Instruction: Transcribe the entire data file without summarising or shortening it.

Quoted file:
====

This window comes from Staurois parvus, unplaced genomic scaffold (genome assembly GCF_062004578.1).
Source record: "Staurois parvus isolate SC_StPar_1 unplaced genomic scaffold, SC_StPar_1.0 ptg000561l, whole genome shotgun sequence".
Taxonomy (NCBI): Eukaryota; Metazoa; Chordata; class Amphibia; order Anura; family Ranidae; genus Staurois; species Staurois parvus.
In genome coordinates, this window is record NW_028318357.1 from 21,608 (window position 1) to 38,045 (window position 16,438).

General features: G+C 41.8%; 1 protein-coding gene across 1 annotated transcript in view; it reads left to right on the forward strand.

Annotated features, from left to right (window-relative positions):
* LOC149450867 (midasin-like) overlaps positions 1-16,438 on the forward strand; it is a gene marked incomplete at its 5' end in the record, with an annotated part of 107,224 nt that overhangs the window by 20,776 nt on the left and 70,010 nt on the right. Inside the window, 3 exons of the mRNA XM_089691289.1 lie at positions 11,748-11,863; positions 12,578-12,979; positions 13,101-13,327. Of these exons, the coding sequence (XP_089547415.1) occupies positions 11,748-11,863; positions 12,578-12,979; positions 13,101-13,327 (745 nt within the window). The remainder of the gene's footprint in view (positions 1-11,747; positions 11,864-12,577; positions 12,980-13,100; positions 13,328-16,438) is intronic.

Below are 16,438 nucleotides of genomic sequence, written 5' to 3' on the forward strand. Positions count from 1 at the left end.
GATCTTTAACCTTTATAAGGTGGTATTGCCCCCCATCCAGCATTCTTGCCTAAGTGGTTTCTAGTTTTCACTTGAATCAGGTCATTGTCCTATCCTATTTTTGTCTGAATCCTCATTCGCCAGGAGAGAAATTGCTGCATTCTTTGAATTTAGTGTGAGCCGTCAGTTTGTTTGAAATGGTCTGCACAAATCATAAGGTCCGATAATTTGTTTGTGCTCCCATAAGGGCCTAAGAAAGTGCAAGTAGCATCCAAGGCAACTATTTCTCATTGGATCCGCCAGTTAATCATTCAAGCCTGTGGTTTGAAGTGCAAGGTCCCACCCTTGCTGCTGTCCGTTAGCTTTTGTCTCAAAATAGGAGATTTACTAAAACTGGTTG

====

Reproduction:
This window comes from Staurois parvus, unplaced genomic scaffold (genome assembly GCF_062004578.1).
Source record: "Staurois parvus isolate SC_StPar_1 unplaced genomic scaffold, SC_StPar_1.0 ptg000561l, whole genome shotgun sequence".
Taxonomy (NCBI): Eukaryota; Metazoa; Chordata; class Amphibia; order Anura; family Ranidae; genus Staurois; species Staurois parvus.
In genome coordinates, this window is record NW_028318357.1 from 21,608 (window position 1) to 38,045 (window position 16,438).

General features: G+C 41.8%; 1 protein-coding gene across 1 annotated transcript in view; it reads left to right on the forward strand.

Annotated features, from left to right (window-relative positions):
* LOC149450867 (midasin-like) overlaps positions 1-16,438 on the forward strand; it is a gene marked incomplete at its 5' end in the record, with an annotated part of 107,224 nt that overhangs the window by 20,776 nt on the left and 70,010 nt on the right. Inside the window, 3 exons of the mRNA XM_089691289.1 lie at positions 11,748-11,863; positions 12,578-12,979; positions 13,101-13,327. Of these exons, the coding sequence (XP_089547415.1) occupies positions 11,748-11,863; positions 12,578-12,979; positions 13,101-13,327 (745 nt within the window). The remainder of the gene's footprint in view (positions 1-11,747; positions 11,864-12,577; positions 12,980-13,100; positions 13,328-16,438) is intronic.

Below are 16,438 nucleotides of genomic sequence, written 5' to 3' on the forward strand. Positions count from 1 at the left end.
GATCTTTAACCTTTATAAGGTGGTATTGCCCCCCATCCAGCATTCTTGCCTAAGTGGTTTCTAGTTTTCACTTGAATCAGGTCATTGTCCTATCCTATTTTTGTCTGAATCCTCATTCGCCAGGAGAGAAATTGCTGCATTCTTTGAATTTAGTGTGAGCCGTCAGTTTGTTTGAAATGGTCTGCACAAATCATAAGGTCCGATAATTTGTTTGTGCTCCCATAAGGGCCTAAGAAAGTGCAAGTAGCATCCAAGGCAACTATTTCTCATTGGATCCGCCAGTTAATCATTCAAGCCTGTGGTTTGAAGTGCAAGGTCCCACCCTTGCTGCTGTCCGTTAGCTTTTGTCTCAAAATAGGAGATTTACTAAAACTGGTTG